By Betty Hoover DiRisio (LCHS Board Member & Volunteer)
On May 12, 1862, 22 year-old Robert Smalls, a slave who was to soon go down in history, was working onboard a heavily armed Confederate ship, “the Planter”. The ship was being manned with fellow slaves near Charleston, SC. Smalls served as the ship’s “virtual pilot” for its white officers. While the officers were onshore, Smalls commandeered the vessel. His plan was extremely hazardous and fraught with danger. He had no intention of being taken alive if things went “South”, so to speak. He would use whatever guns and ammo they had aboard to fight, and if necessary sink the vessel. (There were approximately 200 rounds of ammunition, a 32-pound pivot gun, a 24-pound howitzer and four other guns.)
A Disguise and Determination
Smalls put on the Captain’s hat as a disguise and picked up 17 family members at a predetermined rendezvous point on the river. He then boldly sailed past Confederate military posts – Ft. Johnson and Ft. Sumter – and headed for the open seas. Once outside Confederate waters, he and his crew hoisted a white flag and surrendered the ship to the Union in Beaufort, SC.
Sgt. Ephraim Bender, son of David and Mary Bender of Mt. Jackson, was serving with Co. K., 100th Penn. Vols. Regiment (Roundheads) at Beaufort, S.C. at the time. On May 20th, 1862 Bender wrote home to his little brother, Dallas, stating in part:
“…there was seven n—-rs stole a steam boat and run a way from Charleston. Thare was five cannon on board of the boat. One of them never had a shot fired from her yet. Two of them was taken off Fort Sumter. The n—-rs didn’t no where they ware going…the n—-rs ware hands one the boat. There was only three white men that belonged to the boat and they ware up in town. They left at day light…they got thare families with them. They had to come out past the fort that was what they ware afraid of but they knew the sea. When they come opposite the fort they came out and the pilot gave three whistles…so they ware all right…the next trouble was to get out to our gun boats…out side of the bar. They run up a flag of truce but they had a head wind and our fellows didn’t see their little flag of truce and they were already to fire on them but they happened to see the women jump and throw their aprons about…and they didn’t fire…they made avery narrow escape…the boat came t Beaufort. I was on the boat myself when she was here. The woman folks were glad that they got through safe. They say that coffee is $1.50 per pound in Charleston…”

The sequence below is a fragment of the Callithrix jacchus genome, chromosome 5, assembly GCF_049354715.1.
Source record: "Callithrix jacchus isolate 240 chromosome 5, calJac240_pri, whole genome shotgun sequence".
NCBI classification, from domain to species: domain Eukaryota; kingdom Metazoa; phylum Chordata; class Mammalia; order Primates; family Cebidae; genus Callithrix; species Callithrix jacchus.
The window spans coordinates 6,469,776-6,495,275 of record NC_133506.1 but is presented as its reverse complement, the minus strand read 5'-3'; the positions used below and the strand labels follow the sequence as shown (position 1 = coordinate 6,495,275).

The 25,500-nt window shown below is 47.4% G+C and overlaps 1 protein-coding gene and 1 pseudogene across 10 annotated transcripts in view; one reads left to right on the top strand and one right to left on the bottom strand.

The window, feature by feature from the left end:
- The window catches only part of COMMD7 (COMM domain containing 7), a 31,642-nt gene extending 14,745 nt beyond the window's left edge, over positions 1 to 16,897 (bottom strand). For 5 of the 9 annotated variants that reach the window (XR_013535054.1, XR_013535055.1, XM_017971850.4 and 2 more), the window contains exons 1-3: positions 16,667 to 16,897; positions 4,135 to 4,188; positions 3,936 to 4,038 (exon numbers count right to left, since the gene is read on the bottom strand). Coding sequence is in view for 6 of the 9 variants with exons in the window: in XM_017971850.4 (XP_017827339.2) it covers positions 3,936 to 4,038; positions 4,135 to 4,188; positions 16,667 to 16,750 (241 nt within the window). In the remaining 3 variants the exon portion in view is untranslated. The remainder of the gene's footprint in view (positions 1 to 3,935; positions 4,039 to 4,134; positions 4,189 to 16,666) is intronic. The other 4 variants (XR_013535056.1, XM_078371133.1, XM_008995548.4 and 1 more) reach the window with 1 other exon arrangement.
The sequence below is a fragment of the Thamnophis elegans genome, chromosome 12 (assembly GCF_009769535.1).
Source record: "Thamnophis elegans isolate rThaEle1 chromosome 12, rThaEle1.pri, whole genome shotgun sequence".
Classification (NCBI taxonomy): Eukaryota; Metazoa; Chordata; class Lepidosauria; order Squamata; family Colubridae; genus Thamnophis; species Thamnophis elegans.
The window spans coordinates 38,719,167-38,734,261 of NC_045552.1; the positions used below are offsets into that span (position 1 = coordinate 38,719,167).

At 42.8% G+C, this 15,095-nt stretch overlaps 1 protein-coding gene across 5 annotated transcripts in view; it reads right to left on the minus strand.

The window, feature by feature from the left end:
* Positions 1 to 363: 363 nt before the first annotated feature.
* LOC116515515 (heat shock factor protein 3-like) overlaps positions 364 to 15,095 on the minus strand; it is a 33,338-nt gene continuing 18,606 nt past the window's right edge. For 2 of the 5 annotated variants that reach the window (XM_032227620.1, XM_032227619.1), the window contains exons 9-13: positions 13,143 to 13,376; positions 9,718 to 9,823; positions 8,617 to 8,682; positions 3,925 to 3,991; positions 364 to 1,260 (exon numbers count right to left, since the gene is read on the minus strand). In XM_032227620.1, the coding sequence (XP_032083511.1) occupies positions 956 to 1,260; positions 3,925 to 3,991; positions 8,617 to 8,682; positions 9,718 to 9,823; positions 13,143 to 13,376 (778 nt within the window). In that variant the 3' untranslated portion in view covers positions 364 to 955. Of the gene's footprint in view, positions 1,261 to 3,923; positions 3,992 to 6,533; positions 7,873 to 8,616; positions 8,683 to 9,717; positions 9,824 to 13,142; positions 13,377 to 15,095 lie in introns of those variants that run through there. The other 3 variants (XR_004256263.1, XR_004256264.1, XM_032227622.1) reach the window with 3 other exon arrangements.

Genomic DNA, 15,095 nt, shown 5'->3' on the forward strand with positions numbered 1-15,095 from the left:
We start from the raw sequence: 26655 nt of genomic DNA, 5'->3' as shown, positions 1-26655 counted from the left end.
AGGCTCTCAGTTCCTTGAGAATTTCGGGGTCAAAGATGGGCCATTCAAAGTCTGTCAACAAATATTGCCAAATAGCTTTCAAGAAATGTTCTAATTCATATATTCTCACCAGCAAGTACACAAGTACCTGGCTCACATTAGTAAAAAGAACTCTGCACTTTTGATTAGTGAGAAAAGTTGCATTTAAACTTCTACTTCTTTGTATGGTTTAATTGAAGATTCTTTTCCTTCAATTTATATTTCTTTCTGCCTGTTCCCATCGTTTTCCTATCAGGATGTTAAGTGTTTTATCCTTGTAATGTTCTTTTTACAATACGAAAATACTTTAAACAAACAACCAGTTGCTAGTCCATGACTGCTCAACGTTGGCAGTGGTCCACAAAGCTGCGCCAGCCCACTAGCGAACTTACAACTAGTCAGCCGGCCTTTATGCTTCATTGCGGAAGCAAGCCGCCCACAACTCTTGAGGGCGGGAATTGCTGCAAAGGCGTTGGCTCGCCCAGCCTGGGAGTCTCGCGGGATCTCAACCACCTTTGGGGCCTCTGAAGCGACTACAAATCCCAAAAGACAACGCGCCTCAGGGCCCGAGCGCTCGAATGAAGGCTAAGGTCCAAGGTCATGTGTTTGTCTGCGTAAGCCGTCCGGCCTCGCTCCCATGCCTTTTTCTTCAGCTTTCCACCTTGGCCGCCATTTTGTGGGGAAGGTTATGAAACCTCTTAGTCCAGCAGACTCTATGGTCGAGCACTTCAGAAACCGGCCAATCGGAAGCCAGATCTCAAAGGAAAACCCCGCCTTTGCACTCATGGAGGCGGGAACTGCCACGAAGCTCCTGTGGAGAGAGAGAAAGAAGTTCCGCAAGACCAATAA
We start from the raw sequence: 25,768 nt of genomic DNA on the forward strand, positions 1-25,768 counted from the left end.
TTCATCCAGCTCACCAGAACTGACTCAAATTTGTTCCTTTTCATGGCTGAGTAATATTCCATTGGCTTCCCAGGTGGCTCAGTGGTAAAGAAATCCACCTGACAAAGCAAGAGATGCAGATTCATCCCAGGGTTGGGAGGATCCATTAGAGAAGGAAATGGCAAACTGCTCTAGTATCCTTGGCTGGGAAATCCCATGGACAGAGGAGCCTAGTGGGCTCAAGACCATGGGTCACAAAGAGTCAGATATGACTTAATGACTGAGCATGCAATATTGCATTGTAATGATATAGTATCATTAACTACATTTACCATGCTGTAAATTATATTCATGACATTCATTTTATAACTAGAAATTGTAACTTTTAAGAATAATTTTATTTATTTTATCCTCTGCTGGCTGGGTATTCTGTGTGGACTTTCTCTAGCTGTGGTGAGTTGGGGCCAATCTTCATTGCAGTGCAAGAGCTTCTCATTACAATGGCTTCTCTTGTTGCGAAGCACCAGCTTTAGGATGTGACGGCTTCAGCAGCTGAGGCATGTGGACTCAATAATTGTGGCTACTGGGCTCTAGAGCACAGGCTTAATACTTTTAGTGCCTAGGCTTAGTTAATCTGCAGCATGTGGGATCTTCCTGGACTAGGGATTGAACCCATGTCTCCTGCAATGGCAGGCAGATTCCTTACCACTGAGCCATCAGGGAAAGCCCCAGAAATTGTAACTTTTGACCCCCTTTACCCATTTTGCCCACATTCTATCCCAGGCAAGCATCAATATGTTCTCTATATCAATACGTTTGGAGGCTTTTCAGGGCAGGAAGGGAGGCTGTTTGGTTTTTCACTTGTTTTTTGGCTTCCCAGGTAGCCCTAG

Smalls soon lobbied the War Department to be allowed to enlist black soldiers for the Union. He served and eventually attained the rank of Captain. Congress awarded him $1500 for capturing the vessel (half of its assessed value). After the war, Smalls served in the South Carolina State assembly and senate, and for five nonconsecutive terms in the US House of Representatives, before watching South Carolina roll back Reconstruction in a revised 1895 constitution that stripped blacks of their voting rights.
In August 1891 local veterans hosted a G.A.R. picnic at Rock Point. Captain Smalls was the guest of New Castle Veterans. He stayed in New Castle the night before the picnic.
Among the holdings of the Lawrence County Historical Society is a collection of old printers blocks, presumably made in 1891, of local Civil War veterans. Captain Smalls image was found among those blocks. The photo posted here was rendered from it by Brindle Printing Co 401 Sampson St., in New Castle.
Ephraim Bender would later be wounded in action at the 2nd Battle of Bull Run August 29, 1862. His letter, a valuable piece of history, was sold at auction in October 2013 for $5,628.70.
Bender’s account was taken from the description of the letter sold by Raynor’s Historical Collectible Auction.